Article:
Many people asked me to make corn cob jelly after seeing GoingZeroWaste’s recipe on TikTok and Instagram.
The recipe sounded familiar, so I scoured some of my old cookbooks, and found it in one called The Pioneer Cookbook: The Ozark Mountaineer (Amzn affiliate link).
According to the cookbook, corn cob jelly was used in place of corn syrup when that was scarce or unaffordable. Since the taste was indistinguishable from corn syrup, it made sense to make it in the summer when corn was plentiful.
It was also used as a honey substitute. In this recipe, we are gong to be condensing the juice from our corn cobs into a jelly or honey-like substance that we can smear on toast.
Now I’ve made a couple of other old-fashioned recipes for honey substitutes including bee-less honey made from clover which I harvested in my field. I also made a mesquite jelly, or poor man’s honey from mesquite beans sent to me by lovely Shelly from Nevada.
So, just like those, the corn cob jelly recipe definitely comes out of this tradition of hard times recipes — times when money was tight and you didn’t want anything to go to waste.
So don’t throw out those corn cobs just yet. You’ll need those, some sugar, corn starch, and turmeric (for color) to make your corn cob jelly.
Corn Cob Jelly Honey
- 2 corn cobs
- 2 C. water
- 1/4 C. granulated sugar
- 1½ tbsp. cornstarch
- 2 tbsp. water
- 1/8 tsp. turmeric
- Add the corn cobs to a sauce pan along with 2 cups of water. Bring to a boil and reduce to a simmer and cook uncovered for 15 minutes.
- Remove from heat and strain. Return the corn cob broth to the saucepan and add sugar and turmeric. Cook on medium heat 3-5 minutes or until the sugar is dissolved.
- In a small bowl combine the corn starch and 2 tablespoons of water.
- Once the sugar has dissolved, add the cornstarch and water mixture. Stir to incorporate and bring to a full boil to thicken.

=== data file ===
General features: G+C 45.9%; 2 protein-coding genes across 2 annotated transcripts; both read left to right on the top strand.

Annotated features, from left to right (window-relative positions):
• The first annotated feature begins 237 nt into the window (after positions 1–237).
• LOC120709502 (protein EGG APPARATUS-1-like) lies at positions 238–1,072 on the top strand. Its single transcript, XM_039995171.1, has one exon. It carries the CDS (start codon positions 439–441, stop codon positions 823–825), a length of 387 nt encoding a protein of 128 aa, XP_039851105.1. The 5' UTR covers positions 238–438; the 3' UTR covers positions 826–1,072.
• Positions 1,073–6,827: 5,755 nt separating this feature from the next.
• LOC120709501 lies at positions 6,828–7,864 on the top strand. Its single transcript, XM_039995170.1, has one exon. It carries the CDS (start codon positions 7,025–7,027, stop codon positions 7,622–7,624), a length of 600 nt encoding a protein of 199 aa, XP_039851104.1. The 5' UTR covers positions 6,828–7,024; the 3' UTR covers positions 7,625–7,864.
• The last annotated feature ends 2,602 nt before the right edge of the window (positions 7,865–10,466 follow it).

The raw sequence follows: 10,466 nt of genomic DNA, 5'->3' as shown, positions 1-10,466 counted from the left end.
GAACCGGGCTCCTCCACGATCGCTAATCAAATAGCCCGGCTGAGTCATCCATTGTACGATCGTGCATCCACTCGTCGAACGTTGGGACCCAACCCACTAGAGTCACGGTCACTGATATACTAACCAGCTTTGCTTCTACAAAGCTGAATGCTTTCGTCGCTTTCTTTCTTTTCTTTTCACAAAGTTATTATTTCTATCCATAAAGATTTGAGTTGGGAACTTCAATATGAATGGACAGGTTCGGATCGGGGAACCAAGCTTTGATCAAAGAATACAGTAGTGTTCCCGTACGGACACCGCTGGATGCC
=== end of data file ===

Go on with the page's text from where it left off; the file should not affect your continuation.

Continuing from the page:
- Remove from heat and cool to room temperature to fully thicken.
- Serve on buttered toast.
How Does Corn Cob Jelly Taste?
First of all, it’s sweet! About as sweet as honey, though the consistency is a little bit thinner. And in addition to being sweet, it has, of course, a light corn-on-the-cob flavor.
For me, it’s kind of like the corn-on-the-cob version of Frosted Flakes.
The turmeric doesn’t give it any additional flavor, but it does bump up the visual intensity.
How Does it Compare to Honey?
Does anything really compare to unadulterated honey? Honey just has this complexity that changes from season to season and from year to year that you really can’t match.
Having my own bee hives, every year I’m just tickled by the changes because I don’t know what color or flavor the harvest will be — it all depends on what the bees forage.
It can be fruity or with a wide range in complexity and intensity. By way of contrast, corn cob honey is very sweet and clear, with a distinct flavor of cooked corn, but it doesn’t have any complexity.
Corn cob honey does go well with buttered toast. So I would certainly recommend it if you wanted to try something novel or it you wanted to save money.
Let me know in the comments if you’ve ever tried and what you think!
Toodaloo! Take care! Byeee!!!